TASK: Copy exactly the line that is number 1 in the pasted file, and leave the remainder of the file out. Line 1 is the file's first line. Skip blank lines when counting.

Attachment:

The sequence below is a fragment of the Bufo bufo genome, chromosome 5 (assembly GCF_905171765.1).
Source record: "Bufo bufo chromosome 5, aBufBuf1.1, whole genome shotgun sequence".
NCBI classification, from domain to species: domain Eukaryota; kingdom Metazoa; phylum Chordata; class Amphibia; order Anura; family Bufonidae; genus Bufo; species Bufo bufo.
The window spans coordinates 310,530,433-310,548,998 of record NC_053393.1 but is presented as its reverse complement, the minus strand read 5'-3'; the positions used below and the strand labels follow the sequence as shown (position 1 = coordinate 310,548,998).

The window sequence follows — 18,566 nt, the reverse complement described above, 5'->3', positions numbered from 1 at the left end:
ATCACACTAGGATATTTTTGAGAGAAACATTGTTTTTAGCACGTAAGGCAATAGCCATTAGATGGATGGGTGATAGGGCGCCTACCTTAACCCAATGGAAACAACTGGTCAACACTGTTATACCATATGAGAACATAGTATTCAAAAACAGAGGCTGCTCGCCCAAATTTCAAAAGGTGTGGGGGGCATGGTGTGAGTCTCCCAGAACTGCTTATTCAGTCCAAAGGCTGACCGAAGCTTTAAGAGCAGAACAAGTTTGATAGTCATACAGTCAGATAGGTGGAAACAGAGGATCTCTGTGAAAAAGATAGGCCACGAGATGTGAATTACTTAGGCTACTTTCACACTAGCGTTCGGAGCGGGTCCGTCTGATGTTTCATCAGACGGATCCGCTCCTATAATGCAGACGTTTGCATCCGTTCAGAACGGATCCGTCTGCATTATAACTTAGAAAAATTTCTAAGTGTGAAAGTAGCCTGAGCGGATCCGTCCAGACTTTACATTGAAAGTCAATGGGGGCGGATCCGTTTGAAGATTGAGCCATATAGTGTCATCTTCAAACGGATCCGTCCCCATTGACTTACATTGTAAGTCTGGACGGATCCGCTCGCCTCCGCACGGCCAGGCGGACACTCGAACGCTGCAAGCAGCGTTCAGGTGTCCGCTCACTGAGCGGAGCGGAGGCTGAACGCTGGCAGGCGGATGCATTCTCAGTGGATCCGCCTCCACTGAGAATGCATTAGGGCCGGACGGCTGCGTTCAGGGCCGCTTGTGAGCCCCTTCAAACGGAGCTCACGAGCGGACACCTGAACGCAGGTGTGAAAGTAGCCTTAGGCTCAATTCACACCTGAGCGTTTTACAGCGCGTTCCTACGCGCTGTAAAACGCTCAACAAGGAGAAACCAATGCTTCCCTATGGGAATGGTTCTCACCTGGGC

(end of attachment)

The sequence below is a fragment of the Bufo bufo genome, chromosome 5 (assembly GCF_905171765.1).